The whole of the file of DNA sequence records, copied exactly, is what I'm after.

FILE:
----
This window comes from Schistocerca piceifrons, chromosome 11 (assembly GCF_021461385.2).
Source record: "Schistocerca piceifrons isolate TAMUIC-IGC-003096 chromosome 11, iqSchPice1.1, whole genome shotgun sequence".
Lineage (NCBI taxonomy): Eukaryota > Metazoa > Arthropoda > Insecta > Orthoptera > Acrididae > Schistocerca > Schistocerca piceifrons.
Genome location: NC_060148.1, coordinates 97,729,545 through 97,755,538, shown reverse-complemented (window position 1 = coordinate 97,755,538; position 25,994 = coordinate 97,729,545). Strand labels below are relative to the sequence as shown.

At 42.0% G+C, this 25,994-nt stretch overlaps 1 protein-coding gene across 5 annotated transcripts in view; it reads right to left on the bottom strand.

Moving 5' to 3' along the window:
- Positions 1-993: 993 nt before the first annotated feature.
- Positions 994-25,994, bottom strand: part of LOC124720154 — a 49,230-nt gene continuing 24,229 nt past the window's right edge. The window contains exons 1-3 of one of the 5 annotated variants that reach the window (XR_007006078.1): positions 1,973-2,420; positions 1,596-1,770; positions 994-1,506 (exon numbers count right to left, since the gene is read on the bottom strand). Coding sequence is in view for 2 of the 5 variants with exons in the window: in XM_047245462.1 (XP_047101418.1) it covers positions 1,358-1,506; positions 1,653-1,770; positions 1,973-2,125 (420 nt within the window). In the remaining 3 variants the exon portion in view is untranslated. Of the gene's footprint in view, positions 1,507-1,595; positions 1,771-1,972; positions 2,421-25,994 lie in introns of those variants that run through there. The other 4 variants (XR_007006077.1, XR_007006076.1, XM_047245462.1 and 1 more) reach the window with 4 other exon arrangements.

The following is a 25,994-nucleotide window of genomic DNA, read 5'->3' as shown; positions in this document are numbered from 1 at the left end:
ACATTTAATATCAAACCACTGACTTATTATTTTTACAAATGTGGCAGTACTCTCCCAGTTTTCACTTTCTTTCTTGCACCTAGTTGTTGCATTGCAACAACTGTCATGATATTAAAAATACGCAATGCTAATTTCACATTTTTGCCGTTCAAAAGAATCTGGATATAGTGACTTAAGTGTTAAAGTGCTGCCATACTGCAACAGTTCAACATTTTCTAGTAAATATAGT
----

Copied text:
This window comes from Schistocerca piceifrons, chromosome 11 (assembly GCF_021461385.2).
Source record: "Schistocerca piceifrons isolate TAMUIC-IGC-003096 chromosome 11, iqSchPice1.1, whole genome shotgun sequence".
Lineage (NCBI taxonomy): Eukaryota > Metazoa > Arthropoda > Insecta > Orthoptera > Acrididae > Schistocerca > Schistocerca piceifrons.
Genome location: NC_060148.1, coordinates 97,729,545 through 97,755,538, shown reverse-complemented (window position 1 = coordinate 97,755,538; position 25,994 = coordinate 97,729,545). Strand labels below are relative to the sequence as shown.

At 42.0% G+C, this 25,994-nt stretch overlaps 1 protein-coding gene across 5 annotated transcripts in view; it reads right to left on the bottom strand.

Moving 5' to 3' along the window:
- Positions 1-993: 993 nt before the first annotated feature.
- Positions 994-25,994, bottom strand: part of LOC124720154 — a 49,230-nt gene continuing 24,229 nt past the window's right edge. The window contains exons 1-3 of one of the 5 annotated variants that reach the window (XR_007006078.1): positions 1,973-2,420; positions 1,596-1,770; positions 994-1,506 (exon numbers count right to left, since the gene is read on the bottom strand). Coding sequence is in view for 2 of the 5 variants with exons in the window: in XM_047245462.1 (XP_047101418.1) it covers positions 1,358-1,506; positions 1,653-1,770; positions 1,973-2,125 (420 nt within the window). In the remaining 3 variants the exon portion in view is untranslated. Of the gene's footprint in view, positions 1,507-1,595; positions 1,771-1,972; positions 2,421-25,994 lie in introns of those variants that run through there. The other 4 variants (XR_007006077.1, XR_007006076.1, XM_047245462.1 and 1 more) reach the window with 4 other exon arrangements.

The following is a 25,994-nucleotide window of genomic DNA, read 5'->3' as shown; positions in this document are numbered from 1 at the left end:
ACATTTAATATCAAACCACTGACTTATTATTTTTACAAATGTGGCAGTACTCTCCCAGTTTTCACTTTCTTTCTTGCACCTAGTTGTTGCATTGCAACAACTGTCATGATATTAAAAATACGCAATGCTAATTTCACATTTTTGCCGTTCAAAAGAATCTGGATATAGTGACTTAAGTGTTAAAGTGCTGCCATACTGCAACAGTTCAACATTTTCTAGTAAATATAGT